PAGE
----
Séminaire MSC
"Matière et Systèmes Complexes"


Lundi 27 avril 2009 à 11h30
Bâtiment Condorcet, 4ème étage, salle 454 A.

Christophe Zimmer
Computational Imaging & Modeling Group, Institut Pasteur, Paris)

Mapping nuclear organization in living cells by computational imaging

The spatial position of chromosomes and genes inside eukaryotic cell nuclei is not random and plays a role in fundamental biological processes, including gene expression, DNA repair and replication. However, despite its functional importance, the spatial organization of the genome in living cells is still largely uncharted. This is due to several technical limitations, including the diffraction limited resolution of optical microscopy and a lack of analysis tools. To better describe and understand nuclear organization, we have developed an imaging and analysis approach that allows to create high-resolution probability maps of chromosomal loci within the living yeast nucleus.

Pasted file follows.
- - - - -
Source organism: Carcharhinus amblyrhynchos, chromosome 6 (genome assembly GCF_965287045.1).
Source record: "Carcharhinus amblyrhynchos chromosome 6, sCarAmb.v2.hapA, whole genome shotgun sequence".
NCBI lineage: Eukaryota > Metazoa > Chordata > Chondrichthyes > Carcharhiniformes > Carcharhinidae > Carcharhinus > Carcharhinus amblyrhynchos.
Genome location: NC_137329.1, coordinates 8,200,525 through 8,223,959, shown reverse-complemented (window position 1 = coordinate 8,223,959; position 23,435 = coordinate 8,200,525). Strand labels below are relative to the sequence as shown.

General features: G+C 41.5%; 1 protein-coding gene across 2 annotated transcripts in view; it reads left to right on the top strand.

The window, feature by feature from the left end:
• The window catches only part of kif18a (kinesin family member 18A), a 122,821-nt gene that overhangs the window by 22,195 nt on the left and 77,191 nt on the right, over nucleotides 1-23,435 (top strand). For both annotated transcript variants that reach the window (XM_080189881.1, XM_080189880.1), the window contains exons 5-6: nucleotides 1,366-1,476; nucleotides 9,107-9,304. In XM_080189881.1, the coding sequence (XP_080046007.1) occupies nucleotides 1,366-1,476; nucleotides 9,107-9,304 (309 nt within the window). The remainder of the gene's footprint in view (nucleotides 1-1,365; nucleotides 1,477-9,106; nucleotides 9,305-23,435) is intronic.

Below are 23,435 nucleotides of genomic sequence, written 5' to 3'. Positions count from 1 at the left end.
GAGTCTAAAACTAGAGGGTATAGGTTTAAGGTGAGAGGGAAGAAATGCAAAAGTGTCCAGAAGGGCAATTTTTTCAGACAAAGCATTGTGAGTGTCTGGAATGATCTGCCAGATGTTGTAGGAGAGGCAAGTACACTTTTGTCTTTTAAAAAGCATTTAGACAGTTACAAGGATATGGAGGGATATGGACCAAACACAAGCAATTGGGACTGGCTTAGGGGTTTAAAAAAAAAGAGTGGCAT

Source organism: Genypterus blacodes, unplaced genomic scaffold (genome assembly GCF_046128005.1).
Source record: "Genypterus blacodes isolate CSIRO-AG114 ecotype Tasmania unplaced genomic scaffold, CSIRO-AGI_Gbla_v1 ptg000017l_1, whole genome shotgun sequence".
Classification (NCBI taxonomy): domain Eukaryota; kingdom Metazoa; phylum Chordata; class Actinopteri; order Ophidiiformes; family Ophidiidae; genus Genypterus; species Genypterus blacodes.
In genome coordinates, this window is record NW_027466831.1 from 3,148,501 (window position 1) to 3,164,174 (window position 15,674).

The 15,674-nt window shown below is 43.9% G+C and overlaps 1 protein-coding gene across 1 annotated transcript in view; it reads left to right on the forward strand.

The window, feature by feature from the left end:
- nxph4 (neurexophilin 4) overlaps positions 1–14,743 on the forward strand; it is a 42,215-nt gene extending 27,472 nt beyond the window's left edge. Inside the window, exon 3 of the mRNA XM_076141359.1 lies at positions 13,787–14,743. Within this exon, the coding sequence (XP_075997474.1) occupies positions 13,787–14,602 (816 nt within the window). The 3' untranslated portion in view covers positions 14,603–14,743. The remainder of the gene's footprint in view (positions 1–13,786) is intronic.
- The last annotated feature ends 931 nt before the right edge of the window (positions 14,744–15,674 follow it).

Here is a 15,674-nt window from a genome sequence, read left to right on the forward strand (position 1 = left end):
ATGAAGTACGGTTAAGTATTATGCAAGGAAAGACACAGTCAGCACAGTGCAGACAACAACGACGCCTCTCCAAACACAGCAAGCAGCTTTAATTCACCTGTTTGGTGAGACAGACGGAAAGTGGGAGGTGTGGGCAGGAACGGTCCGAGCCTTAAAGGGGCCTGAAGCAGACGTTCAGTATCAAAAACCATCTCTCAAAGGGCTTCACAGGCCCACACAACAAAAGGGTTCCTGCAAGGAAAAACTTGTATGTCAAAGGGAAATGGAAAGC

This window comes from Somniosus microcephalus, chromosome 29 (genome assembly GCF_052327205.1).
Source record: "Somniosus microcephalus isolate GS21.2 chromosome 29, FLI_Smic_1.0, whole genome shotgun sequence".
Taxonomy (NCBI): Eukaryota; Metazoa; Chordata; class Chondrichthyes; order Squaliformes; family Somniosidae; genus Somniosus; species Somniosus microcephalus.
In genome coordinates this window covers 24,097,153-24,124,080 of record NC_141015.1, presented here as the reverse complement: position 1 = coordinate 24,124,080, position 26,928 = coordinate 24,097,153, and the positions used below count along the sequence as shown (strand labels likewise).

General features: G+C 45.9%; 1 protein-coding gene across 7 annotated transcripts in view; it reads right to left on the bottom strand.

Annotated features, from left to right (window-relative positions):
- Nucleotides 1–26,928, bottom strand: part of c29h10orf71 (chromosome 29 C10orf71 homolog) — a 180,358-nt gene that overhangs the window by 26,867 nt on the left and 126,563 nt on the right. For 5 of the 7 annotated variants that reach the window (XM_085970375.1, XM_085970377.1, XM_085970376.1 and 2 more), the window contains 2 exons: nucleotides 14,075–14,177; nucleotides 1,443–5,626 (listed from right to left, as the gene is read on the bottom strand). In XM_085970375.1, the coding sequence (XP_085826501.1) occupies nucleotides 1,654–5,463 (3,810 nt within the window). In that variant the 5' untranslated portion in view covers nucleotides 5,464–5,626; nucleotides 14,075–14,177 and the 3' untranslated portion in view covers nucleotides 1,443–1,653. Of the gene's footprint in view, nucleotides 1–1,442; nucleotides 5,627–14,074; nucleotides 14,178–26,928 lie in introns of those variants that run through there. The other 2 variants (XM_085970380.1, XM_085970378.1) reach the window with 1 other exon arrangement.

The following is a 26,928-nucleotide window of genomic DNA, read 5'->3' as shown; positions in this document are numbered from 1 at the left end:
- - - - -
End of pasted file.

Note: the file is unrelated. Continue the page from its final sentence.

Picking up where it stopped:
This is achieved by automated processing of microscopy images containing thousands of cells, combined with fluorescent tagging of two nuclear landmarks. In contrast to the images themselves, the resolution of these probability maps is not limited by diffraction. The technique thereby allowed us to visualize a strong spatial organization, with several genes confined to probabilistic territories significantly smaller than the nucleus. We could observe remodeling of galactose gene territories during transcriptional activation, but also spatial segregation of coregulated genes.
Our data on various loci including many telomeres quantitatively describe the Rabl-configuration of yeast chromosomes. Loci positions strongly correlate with genomic location, suggesting that the spatial organization of the yeast genome may be predictable by relatively simple physical models.